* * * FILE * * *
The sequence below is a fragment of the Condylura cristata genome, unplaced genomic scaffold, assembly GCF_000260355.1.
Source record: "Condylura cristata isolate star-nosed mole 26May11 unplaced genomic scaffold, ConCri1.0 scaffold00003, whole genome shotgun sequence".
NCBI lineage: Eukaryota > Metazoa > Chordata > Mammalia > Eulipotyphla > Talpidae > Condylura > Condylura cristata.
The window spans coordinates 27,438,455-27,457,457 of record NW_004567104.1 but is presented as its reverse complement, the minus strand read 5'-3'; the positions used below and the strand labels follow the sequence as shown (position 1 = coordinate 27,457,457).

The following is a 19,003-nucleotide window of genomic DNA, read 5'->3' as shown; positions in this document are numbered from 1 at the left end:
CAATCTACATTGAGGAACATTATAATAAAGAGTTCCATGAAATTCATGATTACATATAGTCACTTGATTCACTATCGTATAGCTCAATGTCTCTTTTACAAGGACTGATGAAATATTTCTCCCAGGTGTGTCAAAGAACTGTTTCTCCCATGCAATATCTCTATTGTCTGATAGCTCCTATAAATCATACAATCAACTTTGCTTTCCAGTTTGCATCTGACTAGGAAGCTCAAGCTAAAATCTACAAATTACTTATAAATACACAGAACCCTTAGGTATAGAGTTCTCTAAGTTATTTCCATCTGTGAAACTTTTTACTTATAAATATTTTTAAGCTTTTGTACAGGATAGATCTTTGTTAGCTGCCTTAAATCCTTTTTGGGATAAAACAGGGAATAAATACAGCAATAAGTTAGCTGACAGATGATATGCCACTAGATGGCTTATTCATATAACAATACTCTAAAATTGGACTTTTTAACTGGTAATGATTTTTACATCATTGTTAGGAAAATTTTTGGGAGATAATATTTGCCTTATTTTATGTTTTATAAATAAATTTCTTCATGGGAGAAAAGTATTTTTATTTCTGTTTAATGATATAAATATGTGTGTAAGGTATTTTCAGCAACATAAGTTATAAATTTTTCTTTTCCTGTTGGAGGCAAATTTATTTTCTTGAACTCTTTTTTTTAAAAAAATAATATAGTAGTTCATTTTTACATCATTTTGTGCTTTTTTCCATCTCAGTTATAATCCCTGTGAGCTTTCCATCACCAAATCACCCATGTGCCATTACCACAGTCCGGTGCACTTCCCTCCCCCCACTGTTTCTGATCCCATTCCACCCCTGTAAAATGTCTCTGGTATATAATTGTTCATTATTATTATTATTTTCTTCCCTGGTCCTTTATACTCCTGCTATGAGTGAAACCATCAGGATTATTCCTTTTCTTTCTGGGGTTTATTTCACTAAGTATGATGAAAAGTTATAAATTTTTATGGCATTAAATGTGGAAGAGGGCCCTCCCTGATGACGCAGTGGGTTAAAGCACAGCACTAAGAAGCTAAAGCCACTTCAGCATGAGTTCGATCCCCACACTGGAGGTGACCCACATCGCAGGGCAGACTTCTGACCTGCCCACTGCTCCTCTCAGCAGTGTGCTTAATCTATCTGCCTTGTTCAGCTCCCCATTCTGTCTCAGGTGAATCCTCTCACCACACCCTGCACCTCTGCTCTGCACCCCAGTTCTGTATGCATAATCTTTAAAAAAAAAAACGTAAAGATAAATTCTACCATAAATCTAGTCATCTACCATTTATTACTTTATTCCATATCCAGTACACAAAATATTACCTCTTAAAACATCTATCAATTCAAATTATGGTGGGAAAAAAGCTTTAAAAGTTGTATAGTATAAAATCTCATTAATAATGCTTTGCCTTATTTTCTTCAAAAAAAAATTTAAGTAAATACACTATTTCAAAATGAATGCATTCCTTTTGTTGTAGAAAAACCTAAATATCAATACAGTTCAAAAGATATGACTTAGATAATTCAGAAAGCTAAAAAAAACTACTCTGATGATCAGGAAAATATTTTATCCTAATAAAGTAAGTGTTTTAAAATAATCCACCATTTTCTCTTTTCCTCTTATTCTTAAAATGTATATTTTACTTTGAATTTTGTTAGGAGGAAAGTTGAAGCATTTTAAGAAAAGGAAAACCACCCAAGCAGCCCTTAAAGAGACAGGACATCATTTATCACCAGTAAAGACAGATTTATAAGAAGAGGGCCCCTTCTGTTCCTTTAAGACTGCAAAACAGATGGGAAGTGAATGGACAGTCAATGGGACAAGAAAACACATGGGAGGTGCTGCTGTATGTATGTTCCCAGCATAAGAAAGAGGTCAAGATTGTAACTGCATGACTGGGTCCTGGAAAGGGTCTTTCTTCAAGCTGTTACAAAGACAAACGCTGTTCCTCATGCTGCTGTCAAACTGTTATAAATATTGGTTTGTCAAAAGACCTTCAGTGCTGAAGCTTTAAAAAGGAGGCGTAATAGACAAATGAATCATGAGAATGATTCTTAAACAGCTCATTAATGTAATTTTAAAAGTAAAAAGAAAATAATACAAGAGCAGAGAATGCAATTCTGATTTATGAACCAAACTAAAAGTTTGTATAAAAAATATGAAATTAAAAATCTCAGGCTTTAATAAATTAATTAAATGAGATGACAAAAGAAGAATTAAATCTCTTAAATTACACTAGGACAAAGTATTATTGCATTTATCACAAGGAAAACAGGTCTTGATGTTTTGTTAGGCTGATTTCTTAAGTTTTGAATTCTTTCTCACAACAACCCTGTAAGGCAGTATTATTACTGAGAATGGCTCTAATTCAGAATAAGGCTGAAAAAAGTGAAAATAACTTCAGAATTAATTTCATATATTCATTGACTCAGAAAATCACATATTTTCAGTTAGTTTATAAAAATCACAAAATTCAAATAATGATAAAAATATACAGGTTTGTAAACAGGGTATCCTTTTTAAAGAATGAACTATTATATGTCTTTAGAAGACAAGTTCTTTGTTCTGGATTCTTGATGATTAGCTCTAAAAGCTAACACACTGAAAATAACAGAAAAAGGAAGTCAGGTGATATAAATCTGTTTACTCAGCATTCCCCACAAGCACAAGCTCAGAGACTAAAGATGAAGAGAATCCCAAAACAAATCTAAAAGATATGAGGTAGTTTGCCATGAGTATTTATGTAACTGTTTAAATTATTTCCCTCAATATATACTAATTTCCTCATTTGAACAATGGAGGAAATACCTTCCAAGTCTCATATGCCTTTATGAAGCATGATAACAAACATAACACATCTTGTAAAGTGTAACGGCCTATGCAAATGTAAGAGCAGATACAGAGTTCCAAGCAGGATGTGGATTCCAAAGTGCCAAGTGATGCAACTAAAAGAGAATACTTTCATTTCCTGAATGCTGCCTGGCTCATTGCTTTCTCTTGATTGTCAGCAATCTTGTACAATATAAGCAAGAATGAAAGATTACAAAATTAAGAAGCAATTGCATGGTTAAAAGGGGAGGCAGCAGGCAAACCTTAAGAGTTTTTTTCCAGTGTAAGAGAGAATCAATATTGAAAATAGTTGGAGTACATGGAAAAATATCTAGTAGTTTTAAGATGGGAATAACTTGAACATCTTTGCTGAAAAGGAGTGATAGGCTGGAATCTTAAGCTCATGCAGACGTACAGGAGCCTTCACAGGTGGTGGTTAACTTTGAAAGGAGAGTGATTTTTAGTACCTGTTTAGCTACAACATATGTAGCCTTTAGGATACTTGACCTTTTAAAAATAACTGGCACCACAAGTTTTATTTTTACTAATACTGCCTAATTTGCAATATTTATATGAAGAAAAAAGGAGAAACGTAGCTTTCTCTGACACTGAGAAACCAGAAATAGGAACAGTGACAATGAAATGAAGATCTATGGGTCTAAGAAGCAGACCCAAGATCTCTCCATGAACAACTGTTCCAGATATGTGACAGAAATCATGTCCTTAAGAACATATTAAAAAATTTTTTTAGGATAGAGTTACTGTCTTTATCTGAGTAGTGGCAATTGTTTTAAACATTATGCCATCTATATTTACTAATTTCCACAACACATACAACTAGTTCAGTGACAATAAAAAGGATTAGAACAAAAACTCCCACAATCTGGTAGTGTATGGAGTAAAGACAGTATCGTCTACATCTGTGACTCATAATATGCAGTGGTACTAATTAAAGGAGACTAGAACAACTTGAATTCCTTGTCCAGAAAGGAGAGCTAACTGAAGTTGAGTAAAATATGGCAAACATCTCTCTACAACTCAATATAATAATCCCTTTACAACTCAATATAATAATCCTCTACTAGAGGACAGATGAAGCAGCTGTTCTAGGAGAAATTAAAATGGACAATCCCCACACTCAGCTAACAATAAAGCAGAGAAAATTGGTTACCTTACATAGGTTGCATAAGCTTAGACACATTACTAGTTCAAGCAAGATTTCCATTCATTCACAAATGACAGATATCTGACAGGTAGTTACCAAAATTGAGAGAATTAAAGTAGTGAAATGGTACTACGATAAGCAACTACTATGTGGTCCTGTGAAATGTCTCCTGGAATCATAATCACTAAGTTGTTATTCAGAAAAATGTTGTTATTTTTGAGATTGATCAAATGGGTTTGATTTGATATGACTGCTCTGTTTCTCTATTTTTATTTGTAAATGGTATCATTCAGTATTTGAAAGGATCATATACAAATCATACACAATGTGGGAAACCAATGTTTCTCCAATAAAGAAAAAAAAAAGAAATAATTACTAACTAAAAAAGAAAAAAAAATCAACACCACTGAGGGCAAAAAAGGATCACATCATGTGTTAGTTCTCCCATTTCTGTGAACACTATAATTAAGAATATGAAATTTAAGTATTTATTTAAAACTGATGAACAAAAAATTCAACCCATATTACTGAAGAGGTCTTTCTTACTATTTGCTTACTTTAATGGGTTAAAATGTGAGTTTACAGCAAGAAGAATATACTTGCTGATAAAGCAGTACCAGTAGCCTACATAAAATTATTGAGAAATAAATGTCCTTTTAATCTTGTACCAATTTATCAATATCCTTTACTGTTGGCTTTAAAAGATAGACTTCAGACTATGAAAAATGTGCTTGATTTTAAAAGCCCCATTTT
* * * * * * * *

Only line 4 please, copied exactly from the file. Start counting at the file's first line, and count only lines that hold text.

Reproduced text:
The window spans coordinates 27,438,455-27,457,457 of record NW_004567104.1 but is presented as its reverse complement, the minus strand read 5'-3'; the positions used below and the strand labels follow the sequence as shown (position 1 = coordinate 27,457,457).